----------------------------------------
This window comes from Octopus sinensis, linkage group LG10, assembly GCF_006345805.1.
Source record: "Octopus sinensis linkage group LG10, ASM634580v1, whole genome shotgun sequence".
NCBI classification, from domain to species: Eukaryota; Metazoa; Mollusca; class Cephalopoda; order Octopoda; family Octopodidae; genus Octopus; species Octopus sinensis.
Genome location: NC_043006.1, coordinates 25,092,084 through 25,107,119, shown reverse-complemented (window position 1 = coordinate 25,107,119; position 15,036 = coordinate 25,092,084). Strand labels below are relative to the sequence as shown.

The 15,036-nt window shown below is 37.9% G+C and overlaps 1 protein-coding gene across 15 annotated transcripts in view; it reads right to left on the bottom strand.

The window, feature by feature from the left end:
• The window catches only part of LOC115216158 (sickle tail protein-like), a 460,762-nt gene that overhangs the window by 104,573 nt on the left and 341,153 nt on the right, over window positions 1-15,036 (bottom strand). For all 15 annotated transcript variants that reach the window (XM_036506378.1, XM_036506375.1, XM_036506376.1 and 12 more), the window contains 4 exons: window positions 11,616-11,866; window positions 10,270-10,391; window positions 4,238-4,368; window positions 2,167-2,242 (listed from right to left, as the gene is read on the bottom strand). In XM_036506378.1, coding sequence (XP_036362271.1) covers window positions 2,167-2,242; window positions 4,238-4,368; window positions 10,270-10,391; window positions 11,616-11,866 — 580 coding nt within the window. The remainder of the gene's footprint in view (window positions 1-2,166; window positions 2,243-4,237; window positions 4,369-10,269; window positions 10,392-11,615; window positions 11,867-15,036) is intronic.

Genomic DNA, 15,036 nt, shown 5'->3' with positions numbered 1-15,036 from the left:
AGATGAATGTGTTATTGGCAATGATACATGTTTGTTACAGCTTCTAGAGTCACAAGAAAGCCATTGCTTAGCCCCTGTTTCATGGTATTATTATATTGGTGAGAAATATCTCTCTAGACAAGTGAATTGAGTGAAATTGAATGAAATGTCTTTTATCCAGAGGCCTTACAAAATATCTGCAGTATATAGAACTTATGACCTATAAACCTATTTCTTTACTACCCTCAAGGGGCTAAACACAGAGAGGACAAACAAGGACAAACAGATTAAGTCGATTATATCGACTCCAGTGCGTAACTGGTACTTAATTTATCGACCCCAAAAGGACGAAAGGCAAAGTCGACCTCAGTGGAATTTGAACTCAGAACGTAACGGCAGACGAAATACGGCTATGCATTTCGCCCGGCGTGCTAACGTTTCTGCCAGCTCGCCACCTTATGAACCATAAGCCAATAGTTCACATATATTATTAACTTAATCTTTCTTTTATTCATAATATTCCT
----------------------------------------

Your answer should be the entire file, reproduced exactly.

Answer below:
This window comes from Octopus sinensis, linkage group LG10, assembly GCF_006345805.1.
Source record: "Octopus sinensis linkage group LG10, ASM634580v1, whole genome shotgun sequence".
NCBI classification, from domain to species: Eukaryota; Metazoa; Mollusca; class Cephalopoda; order Octopoda; family Octopodidae; genus Octopus; species Octopus sinensis.
Genome location: NC_043006.1, coordinates 25,092,084 through 25,107,119, shown reverse-complemented (window position 1 = coordinate 25,107,119; position 15,036 = coordinate 25,092,084). Strand labels below are relative to the sequence as shown.

The 15,036-nt window shown below is 37.9% G+C and overlaps 1 protein-coding gene across 15 annotated transcripts in view; it reads right to left on the bottom strand.

The window, feature by feature from the left end:
• The window catches only part of LOC115216158 (sickle tail protein-like), a 460,762-nt gene that overhangs the window by 104,573 nt on the left and 341,153 nt on the right, over window positions 1-15,036 (bottom strand). For all 15 annotated transcript variants that reach the window (XM_036506378.1, XM_036506375.1, XM_036506376.1 and 12 more), the window contains 4 exons: window positions 11,616-11,866; window positions 10,270-10,391; window positions 4,238-4,368; window positions 2,167-2,242 (listed from right to left, as the gene is read on the bottom strand). In XM_036506378.1, coding sequence (XP_036362271.1) covers window positions 2,167-2,242; window positions 4,238-4,368; window positions 10,270-10,391; window positions 11,616-11,866 — 580 coding nt within the window. The remainder of the gene's footprint in view (window positions 1-2,166; window positions 2,243-4,237; window positions 4,369-10,269; window positions 10,392-11,615; window positions 11,867-15,036) is intronic.

Genomic DNA, 15,036 nt, shown 5'->3' with positions numbered 1-15,036 from the left:
AGATGAATGTGTTATTGGCAATGATACATGTTTGTTACAGCTTCTAGAGTCACAAGAAAGCCATTGCTTAGCCCCTGTTTCATGGTATTATTATATTGGTGAGAAATATCTCTCTAGACAAGTGAATTGAGTGAAATTGAATGAAATGTCTTTTATCCAGAGGCCTTACAAAATATCTGCAGTATATAGAACTTATGACCTATAAACCTATTTCTTTACTACCCTCAAGGGGCTAAACACAGAGAGGACAAACAAGGACAAACAGATTAAGTCGATTATATCGACTCCAGTGCGTAACTGGTACTTAATTTATCGACCCCAAAAGGACGAAAGGCAAAGTCGACCTCAGTGGAATTTGAACTCAGAACGTAACGGCAGACGAAATACGGCTATGCATTTCGCCCGGCGTGCTAACGTTTCTGCCAGCTCGCCACCTTATGAACCATAAGCCAATAGTTCACATATATTATTAACTTAATCTTTCTTTTATTCATAATATTCCT